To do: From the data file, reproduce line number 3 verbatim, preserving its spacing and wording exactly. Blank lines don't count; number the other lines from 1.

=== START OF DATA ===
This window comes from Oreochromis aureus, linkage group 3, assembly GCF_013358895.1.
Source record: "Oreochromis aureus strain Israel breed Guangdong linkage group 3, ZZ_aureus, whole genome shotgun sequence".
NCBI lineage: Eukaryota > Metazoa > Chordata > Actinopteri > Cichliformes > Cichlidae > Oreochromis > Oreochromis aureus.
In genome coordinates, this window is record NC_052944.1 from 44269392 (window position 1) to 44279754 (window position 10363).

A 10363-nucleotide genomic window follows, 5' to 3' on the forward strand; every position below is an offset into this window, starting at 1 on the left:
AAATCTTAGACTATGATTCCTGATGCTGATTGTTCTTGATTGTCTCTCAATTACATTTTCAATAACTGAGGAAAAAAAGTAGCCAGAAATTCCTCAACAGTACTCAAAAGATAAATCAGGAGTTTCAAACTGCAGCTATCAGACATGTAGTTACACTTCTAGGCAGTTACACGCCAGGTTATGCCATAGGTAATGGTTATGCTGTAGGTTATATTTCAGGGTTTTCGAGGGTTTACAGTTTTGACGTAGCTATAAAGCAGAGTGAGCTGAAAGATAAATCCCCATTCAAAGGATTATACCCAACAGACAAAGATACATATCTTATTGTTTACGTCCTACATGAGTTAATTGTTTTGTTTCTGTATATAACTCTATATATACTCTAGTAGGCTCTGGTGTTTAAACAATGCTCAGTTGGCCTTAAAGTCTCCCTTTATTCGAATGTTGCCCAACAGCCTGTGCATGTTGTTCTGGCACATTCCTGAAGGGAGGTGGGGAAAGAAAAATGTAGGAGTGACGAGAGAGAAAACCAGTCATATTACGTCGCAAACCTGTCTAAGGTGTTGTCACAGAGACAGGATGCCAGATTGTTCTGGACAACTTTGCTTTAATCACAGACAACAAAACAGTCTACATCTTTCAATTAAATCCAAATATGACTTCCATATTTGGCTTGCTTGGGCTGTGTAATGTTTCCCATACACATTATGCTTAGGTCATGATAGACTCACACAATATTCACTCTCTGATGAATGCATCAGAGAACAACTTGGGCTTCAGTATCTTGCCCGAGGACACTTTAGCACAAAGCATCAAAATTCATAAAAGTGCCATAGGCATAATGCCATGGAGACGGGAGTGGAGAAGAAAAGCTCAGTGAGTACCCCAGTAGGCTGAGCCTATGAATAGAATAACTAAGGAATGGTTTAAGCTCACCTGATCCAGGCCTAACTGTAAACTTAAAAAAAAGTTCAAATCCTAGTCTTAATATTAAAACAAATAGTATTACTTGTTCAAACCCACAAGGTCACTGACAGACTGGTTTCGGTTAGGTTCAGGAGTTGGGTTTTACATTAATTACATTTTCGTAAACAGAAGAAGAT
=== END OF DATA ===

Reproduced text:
NCBI lineage: Eukaryota > Metazoa > Chordata > Actinopteri > Cichliformes > Cichlidae > Oreochromis > Oreochromis aureus.